Q & A with the candidates

Editor’s Note: Leading up to the city election, we’ll be asking candidates to weigh in once a week on a question about city government. The candidates are given almost a week to respond to the question in writing and we do not edit their answers.

What are the city’s two largest challenges and how do you intend to address them?

These candidates did not answer the question: Alex Everts, Barry Mansfield, Gregory Steen, Lori Martin Gregory, Rusty Juergens

Kristen M. Dreyer:

We have more than two challenges facing the city right now and all are equally important. Some are short term and can be handled quickly while others require a strategic plan executed over the long term.

Take law enforcement as an example. We are already understaffed at our department. With over 7,000 new homes already approved there is going to be an increased need for additional officers. With new recruits taking almost 18 months to train we are already behind in our hiring. As a longer-term strategic plan, we need to give Chief Balken the ability and the resources to be able to plan ahead for our growing community. This includes recruiting new officers, recruiting experienced law enforcement officers, and procuring new equipment to make sure we have an up-to-date police department.

We also have infrastructure needs. We can complete projects that are already in the works and are already funded. We also need a long-term strategic plan for water, roads and sewer considering the pending residential and commercial growth.

Less than a year ago, 70% of our citizens voted to show that they care about these two issues by way of the renewal of the penny sales tax. It’s important that we use it wisely.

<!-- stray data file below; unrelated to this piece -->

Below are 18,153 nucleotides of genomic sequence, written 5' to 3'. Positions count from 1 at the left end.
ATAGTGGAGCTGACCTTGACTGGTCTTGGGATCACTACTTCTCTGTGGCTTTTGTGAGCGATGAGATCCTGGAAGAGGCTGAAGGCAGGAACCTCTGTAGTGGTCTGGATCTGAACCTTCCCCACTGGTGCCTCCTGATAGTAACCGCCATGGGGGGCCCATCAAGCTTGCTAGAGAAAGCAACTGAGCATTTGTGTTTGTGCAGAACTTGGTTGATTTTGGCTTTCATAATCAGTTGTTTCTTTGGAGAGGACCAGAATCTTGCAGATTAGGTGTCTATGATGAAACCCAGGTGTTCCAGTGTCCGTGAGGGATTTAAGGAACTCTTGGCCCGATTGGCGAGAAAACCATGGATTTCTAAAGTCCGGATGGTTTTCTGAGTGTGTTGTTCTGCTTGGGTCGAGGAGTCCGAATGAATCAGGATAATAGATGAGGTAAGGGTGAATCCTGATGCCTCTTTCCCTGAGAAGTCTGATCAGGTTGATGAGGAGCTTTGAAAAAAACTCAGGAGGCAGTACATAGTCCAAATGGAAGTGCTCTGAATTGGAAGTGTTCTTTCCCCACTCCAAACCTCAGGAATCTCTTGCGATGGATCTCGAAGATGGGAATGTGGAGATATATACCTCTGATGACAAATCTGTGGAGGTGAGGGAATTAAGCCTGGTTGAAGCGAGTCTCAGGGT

We also have two issues that the city is currently facing regarding leadership. As a newly elected city councilperson I intend to pull together all the information concerning the lawsuits the city is facing as well as the untimely firing of the leader of a department. Someone must be accountable for the decisions that are made. City Council is where that accountability begins and ends.

Manal Fakhoury:

The two challenges that the next mayor has to address quickly are 1. The fiscal health of the city. 2. The sense of perpetual crisis.

There are a number of large and looming threats to the city’s solvency.  Lawsuits, mismanagement, and a pension crisis could each individually force a restructuring of our city’s finances. Collectively, they threaten our ability to execute basic functions of government. As someone who has grown businesses, I worry that our current leadership has compromised our ability to grow.

We’ve failed to address basic quality of life issues for big swathes of our community. We have a homelessness crisis, management issues from the Office of the Mayor that are eroding morale, leading to public safety concerns in our community, and are failing to deliver opportunities for our city and its people to grow and thrive. We have to stop lurching from crisis to crisis.

Barbara Fitos:

The City of Ocala is known as “a great place to live, work, and play.”  However, from a citizen’s viewpoint, public safety – that I feel SAFE at home, at work or at play – is one of the city’s greatest challenges. And the issues that public safety encompasses include addressing gun violence; moving away from stop gap measures to address homelessness; the ongoing opioid crisis; access issues whether it is access to healthcare, broadband, or affordable housing; economic sustainability – both the city itself (especially given the pending $81M in fire fee refunds) and local businesses post COVID.

The other related challenge is that of division and polarization within the city that handicaps and distracts from cohesive and inclusive action regarding policy. One can but cite the issue last year over the mask ordinance; the more recent debate over the proposed gender-neutral language in the city charter; and the termination of the Fire Chief by the City Manager and calls for her dismissal. Add to this the protracted lawsuits, both pending and yet realized, surrounding the homeless ordinance, the lawsuit over the illegal fire fees, the lawsuit questioning the $9.2M non-ad valorem fire rescue assessment.